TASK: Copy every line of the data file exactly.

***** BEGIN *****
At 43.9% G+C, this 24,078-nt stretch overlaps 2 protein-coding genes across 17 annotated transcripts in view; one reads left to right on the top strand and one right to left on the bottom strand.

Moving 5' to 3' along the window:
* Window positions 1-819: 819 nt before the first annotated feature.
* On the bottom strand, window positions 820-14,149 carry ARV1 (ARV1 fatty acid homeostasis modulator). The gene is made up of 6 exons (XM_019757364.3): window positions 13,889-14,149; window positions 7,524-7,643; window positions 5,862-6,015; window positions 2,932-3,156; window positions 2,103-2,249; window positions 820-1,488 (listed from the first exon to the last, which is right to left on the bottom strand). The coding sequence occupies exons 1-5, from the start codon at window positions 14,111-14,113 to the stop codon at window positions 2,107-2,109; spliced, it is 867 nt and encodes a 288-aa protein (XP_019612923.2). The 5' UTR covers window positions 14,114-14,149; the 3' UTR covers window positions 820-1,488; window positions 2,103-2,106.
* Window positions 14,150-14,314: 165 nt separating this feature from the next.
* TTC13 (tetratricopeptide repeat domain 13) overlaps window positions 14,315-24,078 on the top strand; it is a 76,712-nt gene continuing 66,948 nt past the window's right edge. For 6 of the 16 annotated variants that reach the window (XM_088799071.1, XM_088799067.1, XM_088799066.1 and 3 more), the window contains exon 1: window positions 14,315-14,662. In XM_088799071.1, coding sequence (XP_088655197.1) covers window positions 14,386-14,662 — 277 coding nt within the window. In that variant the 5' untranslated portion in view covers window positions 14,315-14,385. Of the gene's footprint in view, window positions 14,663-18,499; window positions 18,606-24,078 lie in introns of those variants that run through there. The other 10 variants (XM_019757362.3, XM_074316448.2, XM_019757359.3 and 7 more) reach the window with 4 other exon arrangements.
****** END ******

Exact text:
At 43.9% G+C, this 24,078-nt stretch overlaps 2 protein-coding genes across 17 annotated transcripts in view; one reads left to right on the top strand and one right to left on the bottom strand.

Moving 5' to 3' along the window:
* Window positions 1-819: 819 nt before the first annotated feature.
* On the bottom strand, window positions 820-14,149 carry ARV1 (ARV1 fatty acid homeostasis modulator). The gene is made up of 6 exons (XM_019757364.3): window positions 13,889-14,149; window positions 7,524-7,643; window positions 5,862-6,015; window positions 2,932-3,156; window positions 2,103-2,249; window positions 820-1,488 (listed from the first exon to the last, which is right to left on the bottom strand). The coding sequence occupies exons 1-5, from the start codon at window positions 14,111-14,113 to the stop codon at window positions 2,107-2,109; spliced, it is 867 nt and encodes a 288-aa protein (XP_019612923.2). The 5' UTR covers window positions 14,114-14,149; the 3' UTR covers window positions 820-1,488; window positions 2,103-2,106.
* Window positions 14,150-14,314: 165 nt separating this feature from the next.
* TTC13 (tetratricopeptide repeat domain 13) overlaps window positions 14,315-24,078 on the top strand; it is a 76,712-nt gene continuing 66,948 nt past the window's right edge. For 6 of the 16 annotated variants that reach the window (XM_088799071.1, XM_088799067.1, XM_088799066.1 and 3 more), the window contains exon 1: window positions 14,315-14,662. In XM_088799071.1, coding sequence (XP_088655197.1) covers window positions 14,386-14,662 — 277 coding nt within the window. In that variant the 5' untranslated portion in view covers window positions 14,315-14,385. Of the gene's footprint in view, window positions 14,663-18,499; window positions 18,606-24,078 lie in introns of those variants that run through there. The other 10 variants (XM_019757362.3, XM_074316448.2, XM_019757359.3 and 7 more) reach the window with 4 other exon arrangements.